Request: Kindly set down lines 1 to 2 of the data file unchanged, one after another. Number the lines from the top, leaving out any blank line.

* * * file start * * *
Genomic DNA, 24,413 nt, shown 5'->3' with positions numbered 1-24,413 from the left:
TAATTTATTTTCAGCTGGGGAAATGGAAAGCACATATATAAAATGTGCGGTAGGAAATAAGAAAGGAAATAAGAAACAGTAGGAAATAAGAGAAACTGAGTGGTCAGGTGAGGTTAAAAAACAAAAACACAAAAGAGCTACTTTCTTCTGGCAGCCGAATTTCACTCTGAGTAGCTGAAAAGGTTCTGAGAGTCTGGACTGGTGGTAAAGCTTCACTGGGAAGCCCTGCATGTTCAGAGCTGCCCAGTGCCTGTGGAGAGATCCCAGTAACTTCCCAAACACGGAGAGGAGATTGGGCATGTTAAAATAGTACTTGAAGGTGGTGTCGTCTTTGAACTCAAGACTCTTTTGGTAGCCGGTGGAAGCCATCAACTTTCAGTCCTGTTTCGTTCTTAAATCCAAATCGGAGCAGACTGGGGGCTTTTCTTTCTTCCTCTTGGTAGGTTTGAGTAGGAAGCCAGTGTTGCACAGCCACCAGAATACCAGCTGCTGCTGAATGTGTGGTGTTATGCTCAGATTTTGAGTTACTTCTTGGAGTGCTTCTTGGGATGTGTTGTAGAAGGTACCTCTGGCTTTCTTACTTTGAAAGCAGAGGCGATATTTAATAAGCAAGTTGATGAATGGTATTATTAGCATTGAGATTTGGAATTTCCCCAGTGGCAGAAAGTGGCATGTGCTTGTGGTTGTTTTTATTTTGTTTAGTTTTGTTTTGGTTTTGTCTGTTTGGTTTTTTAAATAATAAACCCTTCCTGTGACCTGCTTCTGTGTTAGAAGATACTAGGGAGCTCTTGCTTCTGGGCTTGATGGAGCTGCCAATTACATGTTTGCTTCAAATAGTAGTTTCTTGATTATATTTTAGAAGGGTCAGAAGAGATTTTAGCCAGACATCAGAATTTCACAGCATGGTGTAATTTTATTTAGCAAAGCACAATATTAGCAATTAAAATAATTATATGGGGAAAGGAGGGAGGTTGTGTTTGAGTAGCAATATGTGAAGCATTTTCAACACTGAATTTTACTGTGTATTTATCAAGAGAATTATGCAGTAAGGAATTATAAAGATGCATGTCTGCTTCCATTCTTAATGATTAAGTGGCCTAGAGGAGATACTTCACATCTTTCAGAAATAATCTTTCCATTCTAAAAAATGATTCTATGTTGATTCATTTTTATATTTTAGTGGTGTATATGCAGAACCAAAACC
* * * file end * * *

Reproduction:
Genomic DNA, 24,413 nt, shown 5'->3' with positions numbered 1-24,413 from the left:
TAATTTATTTTCAGCTGGGGAAATGGAAAGCACATATATAAAATGTGCGGTAGGAAATAAGAAAGGAAATAAGAAACAGTAGGAAATAAGAGAAACTGAGTGGTCAGGTGAGGTTAAAAAACAAAAACACAAAAGAGCTACTTTCTTCTGGCAGCCGAATTTCACTCTGAGTAGCTGAAAAGGTTCTGAGAGTCTGGACTGGTGGTAAAGCTTCACTGGGAAGCCCTGCATGTTCAGAGCTGCCCAGTGCCTGTGGAGAGATCCCAGTAACTTCCCAAACACGGAGAGGAGATTGGGCATGTTAAAATAGTACTTGAAGGTGGTGTCGTCTTTGAACTCAAGACTCTTTTGGTAGCCGGTGGAAGCCATCAACTTTCAGTCCTGTTTCGTTCTTAAATCCAAATCGGAGCAGACTGGGGGCTTTTCTTTCTTCCTCTTGGTAGGTTTGAGTAGGAAGCCAGTGTTGCACAGCCACCAGAATACCAGCTGCTGCTGAATGTGTGGTGTTATGCTCAGATTTTGAGTTACTTCTTGGAGTGCTTCTTGGGATGTGTTGTAGAAGGTACCTCTGGCTTTCTTACTTTGAAAGCAGAGGCGATATTTAATAAGCAAGTTGATGAATGGTATTATTAGCATTGAGATTTGGAATTTCCCCAGTGGCAGAAAGTGGCATGTGCTTGTGGTTGTTTTTATTTTGTTTAGTTTTGTTTTGGTTTTGTCTGTTTGGTTTTTTAAATAATAAACCCTTCCTGTGACCTGCTTCTGTGTTAGAAGATACTAGGGAGCTCTTGCTTCTGGGCTTGATGGAGCTGCCAATTACATGTTTGCTTCAAATAGTAGTTTCTTGATTATATTTTAGAAGGGTCAGAAGAGATTTTAGCCAGACATCAGAATTTCACAGCATGGTGTAATTTTATTTAGCAAAGCACAATATTAGCAATTAAAATAATTATATGGGGAAAGGAGGGAGGTTGTGTTTGAGTAGCAATATGTGAAGCATTTTCAACACTGAATTTTACTGTGTATTTATCAAGAGAATTATGCAGTAAGGAATTATAAAGATGCATGTCTGCTTCCATTCTTAATGATTAAGTGGCCTAGAGGAGATACTTCACATCTTTCAGAAATAATCTTTCCATTCTAAAAAATGATTCTATGTTGATTCATTTTTATATTTTAGTGGTGTATATGCAGAACCAAAACC